Top 10 Rules for Shopping for an Engagement Ring

Woman's hand with an engagement ring

Jena Ardell / Moment / Getty Images

If things go right, you'll only be buying one engagement ring in your lifetime. But an engagement ring is a big investment. With your lack of experience, how are you going to make sure you find one your sweetheart will love that won't break the bank?

Finding the Perfect Ring

  1. Determine Your Budget: When assisting someone shopping for an engagement ring, salespeople can be sneaky—they make the shopper think that the amount of love is tied to how much is spent on a ring. It's smart to figure out how much you can afford to spend before you step foot in a store. The standard rule is two months salary, but this is also a rule that the diamond industry created! Still, it's a decent place to start before figuring out your budget.​
  2. Pay Attention: You're going to have to make a lot of choices: Platinum or gold? Modern or traditional? Flashy or understated? It's easier if you've scoped out the situation beforehand. Look at the jewelry your sweetheart wears on a daily basis. If it's all silver with intricate designs, look for a platinum engagement ring with intricate designs—often called filigree. If it's just a few understated gold pieces, then go in that direction.​
  3. Choose a Stone: While jewelers will sell you a preset ring, you can often get a better deal if you choose the diamond separately. It helps if you know what shape your sweetheart wants: round, pear, cushion cut, marquis, etc. The most classic shape is a round solitaire.
  4. Do Homework: Read The Four C's of Diamond Buying. You'll thank me later. Here's another money-saving tip: look for a diamond with high color and cut but slightly lower clarity. Make sure you look at the stone with a jeweler's loupe (like a magnifying glass). Most flaws, or "inclusions," as they call them, can barely be seen even with a loupe.​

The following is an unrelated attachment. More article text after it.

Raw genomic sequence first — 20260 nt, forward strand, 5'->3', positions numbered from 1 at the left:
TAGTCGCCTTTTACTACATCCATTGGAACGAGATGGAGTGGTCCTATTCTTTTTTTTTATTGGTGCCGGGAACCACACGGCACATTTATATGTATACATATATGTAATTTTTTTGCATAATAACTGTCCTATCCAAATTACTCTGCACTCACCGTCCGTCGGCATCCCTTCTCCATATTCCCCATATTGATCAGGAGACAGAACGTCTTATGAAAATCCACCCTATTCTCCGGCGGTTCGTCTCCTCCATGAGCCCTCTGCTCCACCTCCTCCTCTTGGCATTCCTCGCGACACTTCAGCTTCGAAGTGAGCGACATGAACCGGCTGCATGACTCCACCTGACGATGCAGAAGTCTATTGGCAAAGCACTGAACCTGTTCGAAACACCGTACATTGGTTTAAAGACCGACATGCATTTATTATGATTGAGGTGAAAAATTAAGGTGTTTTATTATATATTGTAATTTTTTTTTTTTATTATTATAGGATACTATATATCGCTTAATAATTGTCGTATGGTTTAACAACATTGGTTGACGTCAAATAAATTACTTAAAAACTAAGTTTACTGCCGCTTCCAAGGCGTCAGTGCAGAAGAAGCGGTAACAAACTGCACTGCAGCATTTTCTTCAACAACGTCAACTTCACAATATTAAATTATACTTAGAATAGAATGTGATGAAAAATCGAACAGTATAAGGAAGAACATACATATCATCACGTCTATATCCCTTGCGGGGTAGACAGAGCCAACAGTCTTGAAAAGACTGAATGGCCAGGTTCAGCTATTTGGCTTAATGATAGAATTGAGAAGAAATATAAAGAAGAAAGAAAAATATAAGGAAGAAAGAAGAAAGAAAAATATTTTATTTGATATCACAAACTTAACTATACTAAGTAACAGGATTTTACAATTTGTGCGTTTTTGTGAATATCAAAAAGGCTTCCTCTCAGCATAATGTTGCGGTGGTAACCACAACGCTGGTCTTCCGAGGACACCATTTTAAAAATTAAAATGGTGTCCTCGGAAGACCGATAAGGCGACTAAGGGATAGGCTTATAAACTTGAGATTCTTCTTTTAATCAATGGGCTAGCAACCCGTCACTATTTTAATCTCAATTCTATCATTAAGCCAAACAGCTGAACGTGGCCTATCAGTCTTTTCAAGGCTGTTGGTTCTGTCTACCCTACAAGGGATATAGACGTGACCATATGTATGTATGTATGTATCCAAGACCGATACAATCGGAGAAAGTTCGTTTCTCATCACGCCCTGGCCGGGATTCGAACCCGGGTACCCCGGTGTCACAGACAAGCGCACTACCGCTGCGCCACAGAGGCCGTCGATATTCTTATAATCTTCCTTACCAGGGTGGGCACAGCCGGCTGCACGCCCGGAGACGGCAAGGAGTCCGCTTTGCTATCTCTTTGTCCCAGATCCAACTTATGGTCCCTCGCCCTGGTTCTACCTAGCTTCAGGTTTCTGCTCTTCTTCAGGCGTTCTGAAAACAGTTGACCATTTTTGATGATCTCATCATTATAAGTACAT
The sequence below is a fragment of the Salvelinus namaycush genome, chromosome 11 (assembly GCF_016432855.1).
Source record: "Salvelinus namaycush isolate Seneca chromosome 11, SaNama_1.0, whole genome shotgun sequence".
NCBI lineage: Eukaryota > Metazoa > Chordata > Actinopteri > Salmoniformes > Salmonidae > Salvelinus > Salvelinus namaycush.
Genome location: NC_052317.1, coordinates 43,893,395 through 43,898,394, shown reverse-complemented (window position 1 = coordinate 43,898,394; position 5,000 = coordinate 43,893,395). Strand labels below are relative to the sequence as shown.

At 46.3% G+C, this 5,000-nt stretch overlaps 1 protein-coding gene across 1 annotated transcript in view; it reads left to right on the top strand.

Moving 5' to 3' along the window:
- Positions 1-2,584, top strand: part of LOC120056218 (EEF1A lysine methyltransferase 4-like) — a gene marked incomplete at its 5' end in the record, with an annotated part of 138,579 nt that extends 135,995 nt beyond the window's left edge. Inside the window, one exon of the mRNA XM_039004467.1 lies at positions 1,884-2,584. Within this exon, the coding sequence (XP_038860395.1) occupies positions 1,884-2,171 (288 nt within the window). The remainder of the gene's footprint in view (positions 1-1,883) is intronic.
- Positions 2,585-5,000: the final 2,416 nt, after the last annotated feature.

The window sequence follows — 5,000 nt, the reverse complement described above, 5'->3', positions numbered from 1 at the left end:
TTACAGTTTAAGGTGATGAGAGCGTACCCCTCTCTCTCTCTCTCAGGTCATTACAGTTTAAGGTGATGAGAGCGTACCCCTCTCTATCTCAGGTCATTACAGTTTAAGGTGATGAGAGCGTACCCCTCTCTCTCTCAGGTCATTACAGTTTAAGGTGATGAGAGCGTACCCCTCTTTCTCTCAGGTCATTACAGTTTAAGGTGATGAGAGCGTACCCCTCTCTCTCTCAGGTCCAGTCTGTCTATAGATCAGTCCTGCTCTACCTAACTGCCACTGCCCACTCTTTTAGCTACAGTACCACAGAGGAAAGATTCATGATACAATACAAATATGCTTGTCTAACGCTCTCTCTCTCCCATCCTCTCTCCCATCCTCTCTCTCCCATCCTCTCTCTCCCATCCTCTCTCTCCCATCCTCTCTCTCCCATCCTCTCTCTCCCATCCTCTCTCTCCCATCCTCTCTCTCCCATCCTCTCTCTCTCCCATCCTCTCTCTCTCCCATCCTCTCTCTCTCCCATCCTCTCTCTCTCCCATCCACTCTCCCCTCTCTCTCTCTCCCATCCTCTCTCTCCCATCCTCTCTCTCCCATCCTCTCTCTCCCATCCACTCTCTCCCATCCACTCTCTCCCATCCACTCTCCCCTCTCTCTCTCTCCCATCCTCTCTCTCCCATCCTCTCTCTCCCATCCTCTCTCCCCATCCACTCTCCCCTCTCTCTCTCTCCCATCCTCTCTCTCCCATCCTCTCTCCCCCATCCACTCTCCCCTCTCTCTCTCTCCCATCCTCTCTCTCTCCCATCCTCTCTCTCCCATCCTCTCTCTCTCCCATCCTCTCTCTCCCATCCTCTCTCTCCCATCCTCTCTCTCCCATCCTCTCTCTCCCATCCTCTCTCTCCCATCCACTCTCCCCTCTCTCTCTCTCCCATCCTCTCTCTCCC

5. Choose the Setting: After you've picked your stone, next comes the setting. You could go for a simple solitaire setting, or you could add filigree, extra side stones, and other details. You can choose gold, rose gold, white, platinum, or even titanium.​
  6. Maximize Your Budget: If your intended is always talking about huge diamond engagement rings, but two months of your salary couldn't even buy a Big Mac, you're going to have to stretch your budget. Ask for a stone with more surface area. It won't sparkle as much, but it will look bigger. Ask for stones that are slightly less than the next carat (0.8 instead of 1 or 1.9 instead of 2). The almost indiscernible difference can add up to big savings. Instead of a diamond solitaire engagement ring, consider a less expensive center gemstone (such as tourmaline, blue topaz, or sapphire flanked by two small diamonds. Opt for white gold instead of platinum, or consider an antique engagement ring.​
  7. Get a Buddy: Don't go into a jewelry store alone. They're scary places full of way too many choices and pushy salespeople. If you can, bring your sweetheart's best friend or mom along to help you choose. If you're worried they'll spill the beans, bring a trusted buddy of yours. Make sure your buddy has taste, or you'll end up proposing with a Ring Pop. Also, assuming they like the person you're buying it for, this is a great moment to share with your parents to bond and get their advice.​
  8. Think About Bringing Your Sweetheart With You: You'll lose the element of surprise, but you'll be sure the engagement ring is a winner. More and more couples are doing it this way.
  9. Get a Quality Jeweler: Ask for recommendations from friends and family. My advice is to stick to the mom and pop jewelers and try to avoid the national chains that often sacrifice quality for mass marketing. Make sure the store is accredited by the Jewelers of America or is a member of the Gemological Institute of America (GIA). Before you buy, find out what the return policy is, so you can exchange it if you didn't do your homework properly.​
  10. Plan Ahead: You may not be able to walk out of a jewelry store with a ring on your first visit. Not only will you need to save up for it, but depending on what you order, it could take a couple of weeks for them to set the stone, engrave it, or even custom design it. If you want to propose on a certain date, make sure you start working on the ring early.​
  11. Get It in Writing: Would you buy a house without an inspection? No? Then don't buy a diamond without an independent diamond grading report from the GIA or the American Gem Society. It should include the 4 c's—color, cut, clarity, and carat—as well as the shape and size. And, like your house, don't forget to get the ring insured.